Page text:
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    What Military Families Need to Know About Long-Term Storage

    Does this situation sound familiar? You’re getting ready to move and don’t want (or can’t) take all of your household goods to your next duty station. What is the solution? Do you ask friends and family to store the things you don’t plan to take? Do you pack everything and hope it fits? 

    Or, do you use storage space?

    Long term storage is the most likely option, but depending on your PCS circumstances, you’ll have to choose between government paid facilities or self-paid options for your non-temporary storage (NTS).

    What Military Families Should Know About Long-Term StorageWhat Is Non-Temporary Storage?

    For many PCS trips (mostly OCONUS, but a few variations of long term storage for a CONUS PCS exist), the government will store a portion of your household goods while you fulfill your tour at your next duty station. This type of holding is known as non-temporary storage (NTS). 

    NTS is the long-term storage of your belongings rather than shipping your items to your new duty station. The storage facility is likely near the pickup location, and the crates will stay there for the duration of your tour. After returning home, you can request a delivery of your stored household goods when you have an address.

    The process sounds simple enough, but there’s a lot to think about before deciding whether or not to use long-term storage. For example, applying for NTS is specific to your destination and years in service, as each rank is only allowed a certain amount of weight per move, also known as weight entitlements. 

    For reference, a servicemember with E-8 rank, with dependents, and headed OCONUS is allotted a total of 14,000 pounds, excluding the pro gear (some work-related items) for both the servicemember and spouse. 

    Start Your NTS Research with Move.mil 

    To find out the specifics for your PCS situation, start with the Official DOD Customer Moving Portal. It’s there you’ll learn about weight entitlement and the nearest location of the personal property office. Stay in contact with the personal property office to ensure a safe and proper pack out and the delivery and unpacking of your NTS. 

    Be aware: NTS is considered part of your overall weight entitlement. Do not accumulate more than your allotment; otherwise, payment is due from the servicemember. Here’s what the Official DOD Customer Moving Portal says:

    “Moving allowances are generally based on the overall weight of your household goods. Any overages on your approved weight will be your financial responsibility, so work hard to make sure you stay within your weight allowance.”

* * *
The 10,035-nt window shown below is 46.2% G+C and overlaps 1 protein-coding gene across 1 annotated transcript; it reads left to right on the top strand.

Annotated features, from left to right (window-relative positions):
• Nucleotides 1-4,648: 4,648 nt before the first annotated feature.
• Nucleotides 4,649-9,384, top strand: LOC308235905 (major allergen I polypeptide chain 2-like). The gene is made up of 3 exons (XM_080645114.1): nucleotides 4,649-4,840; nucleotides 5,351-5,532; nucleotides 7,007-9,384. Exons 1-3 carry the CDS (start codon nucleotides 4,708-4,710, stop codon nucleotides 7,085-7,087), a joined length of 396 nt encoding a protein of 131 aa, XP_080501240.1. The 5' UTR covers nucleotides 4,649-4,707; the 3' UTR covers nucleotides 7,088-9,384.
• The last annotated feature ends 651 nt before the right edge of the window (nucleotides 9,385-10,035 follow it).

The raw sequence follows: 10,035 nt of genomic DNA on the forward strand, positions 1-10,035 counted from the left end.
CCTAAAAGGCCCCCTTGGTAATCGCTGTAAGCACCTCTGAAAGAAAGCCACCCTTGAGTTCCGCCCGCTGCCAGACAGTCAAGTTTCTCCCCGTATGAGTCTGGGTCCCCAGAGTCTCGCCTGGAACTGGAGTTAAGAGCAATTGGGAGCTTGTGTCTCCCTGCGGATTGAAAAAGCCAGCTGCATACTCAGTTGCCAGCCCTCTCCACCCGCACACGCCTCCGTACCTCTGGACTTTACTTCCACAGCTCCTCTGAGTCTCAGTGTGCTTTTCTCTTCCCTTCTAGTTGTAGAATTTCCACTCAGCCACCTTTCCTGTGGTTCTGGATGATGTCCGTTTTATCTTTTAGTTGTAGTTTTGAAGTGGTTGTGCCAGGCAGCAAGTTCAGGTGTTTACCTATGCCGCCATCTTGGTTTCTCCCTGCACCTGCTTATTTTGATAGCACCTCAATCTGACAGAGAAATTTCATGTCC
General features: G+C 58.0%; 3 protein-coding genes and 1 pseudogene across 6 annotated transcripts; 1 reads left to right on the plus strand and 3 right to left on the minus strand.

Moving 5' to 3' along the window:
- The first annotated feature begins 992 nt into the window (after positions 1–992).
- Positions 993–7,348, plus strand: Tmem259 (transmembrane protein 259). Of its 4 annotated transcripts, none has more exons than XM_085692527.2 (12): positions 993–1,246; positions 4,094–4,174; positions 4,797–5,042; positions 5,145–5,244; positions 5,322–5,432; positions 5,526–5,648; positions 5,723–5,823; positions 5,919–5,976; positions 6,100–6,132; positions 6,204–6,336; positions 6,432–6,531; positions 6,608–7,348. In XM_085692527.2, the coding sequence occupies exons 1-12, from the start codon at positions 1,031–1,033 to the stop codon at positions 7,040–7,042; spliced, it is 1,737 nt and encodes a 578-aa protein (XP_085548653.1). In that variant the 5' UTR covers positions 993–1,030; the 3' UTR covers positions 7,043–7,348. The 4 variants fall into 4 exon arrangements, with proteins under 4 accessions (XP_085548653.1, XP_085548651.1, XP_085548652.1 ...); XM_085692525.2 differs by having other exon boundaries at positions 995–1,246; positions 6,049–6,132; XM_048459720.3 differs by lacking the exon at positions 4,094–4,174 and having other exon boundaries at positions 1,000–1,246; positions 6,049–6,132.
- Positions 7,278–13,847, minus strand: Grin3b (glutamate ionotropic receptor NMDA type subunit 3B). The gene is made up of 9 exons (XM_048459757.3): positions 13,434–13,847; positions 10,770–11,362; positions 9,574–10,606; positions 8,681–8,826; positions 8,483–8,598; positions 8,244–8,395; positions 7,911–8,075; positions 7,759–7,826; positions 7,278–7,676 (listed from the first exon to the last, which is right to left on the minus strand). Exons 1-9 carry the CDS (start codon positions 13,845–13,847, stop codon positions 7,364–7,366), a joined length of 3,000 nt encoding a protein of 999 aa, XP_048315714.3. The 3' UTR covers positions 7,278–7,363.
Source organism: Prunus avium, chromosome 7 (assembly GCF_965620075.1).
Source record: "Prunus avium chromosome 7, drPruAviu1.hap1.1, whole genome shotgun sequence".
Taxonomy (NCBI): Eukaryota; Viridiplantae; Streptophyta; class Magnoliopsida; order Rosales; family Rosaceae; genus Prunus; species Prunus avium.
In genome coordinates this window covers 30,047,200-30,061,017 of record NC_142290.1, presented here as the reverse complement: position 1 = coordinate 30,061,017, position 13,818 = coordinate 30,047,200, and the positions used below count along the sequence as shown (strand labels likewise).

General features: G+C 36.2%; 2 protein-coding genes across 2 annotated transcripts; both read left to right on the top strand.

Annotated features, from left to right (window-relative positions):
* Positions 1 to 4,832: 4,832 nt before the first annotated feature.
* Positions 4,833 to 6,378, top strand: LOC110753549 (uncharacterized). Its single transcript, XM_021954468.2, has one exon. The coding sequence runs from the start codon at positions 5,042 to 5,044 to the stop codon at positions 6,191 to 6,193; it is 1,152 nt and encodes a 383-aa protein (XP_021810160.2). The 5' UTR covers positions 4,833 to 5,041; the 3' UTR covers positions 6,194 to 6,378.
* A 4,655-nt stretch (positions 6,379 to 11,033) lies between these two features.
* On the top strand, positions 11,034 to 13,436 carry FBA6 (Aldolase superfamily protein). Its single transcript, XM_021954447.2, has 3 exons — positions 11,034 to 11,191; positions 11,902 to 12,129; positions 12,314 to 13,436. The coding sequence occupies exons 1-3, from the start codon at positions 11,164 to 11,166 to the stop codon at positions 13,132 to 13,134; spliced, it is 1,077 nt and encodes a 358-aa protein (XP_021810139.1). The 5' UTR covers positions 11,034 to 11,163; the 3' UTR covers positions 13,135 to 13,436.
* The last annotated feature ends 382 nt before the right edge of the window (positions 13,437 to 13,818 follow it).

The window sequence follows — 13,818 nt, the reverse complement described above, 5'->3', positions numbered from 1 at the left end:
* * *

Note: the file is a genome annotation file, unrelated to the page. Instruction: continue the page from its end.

How Does Non-Temporary Storage Work?

    How does non-temporary storage work?There are rules and guidelines the movers and storage facilities are mandated to uphold, but there are variations between companies. Your local personal property office will help you learn what standards are expected. These are general guidelines.

    • Your belongings are packed by movers and crated. They remain crated during the stay at the storage facility.
    • Your stuffed furniture is wrapped and stored on shelves individually.
    • Your household goods can be left on the floor up to 72 hours at a time to allow space for staging and inventory.
    • The facility does not have to be climate-controlled, but they do have to control the humidity levels.

    Are you curious as to what a long-term storage facility looks like? Check out this article about PCS storage on Military.com to see a video of a storage facility near Fort Campbell.

    What Can You Do if You Don’t Qualify for NTS? 

    Government-funded storage is most widely available for OCONUS moves, but may also be an option for CONUS moves on a case-by-case basis. If you don’t qualify for NTS, consider self-storage. 

    If you don’t qualify for NTS, consider self-storage. You’ll pay out of pocket for private self-storage and should calculate the cost of storage versus the cost of renting or buying a home large enough to accommodate all of your belongings at your next duty station. Storage facilities are expensive, and you might find that it’s less financially taxing to spend above your BAH allowance on rent or a mortgage than to pay for self-storage.

    The Pros and Cons of Long-Term Storage


    Long term storage allows you to downsize.

    Utilizing long-term storage is a good option for military families preparing to temporarily downsize at their next location. It’s a great way to hang onto things like keepsakes that you know that you’re not ready to part with or just don’t have space for at the moment.

    Here’s How to Crate More Storage Space in Your New Home.

    Storage makes an overseas move easier.

    Often, an overseas move involves downsizing to some degree, but you could run into obstacles such as different electrical outlets and weapon laws that render some of your items illegal or unusable. Utilizing a long-term storage facility allows you the luxury to keep the things that you can’t use now, but you plan to use later.

    Pros and Cons of Long Term Storage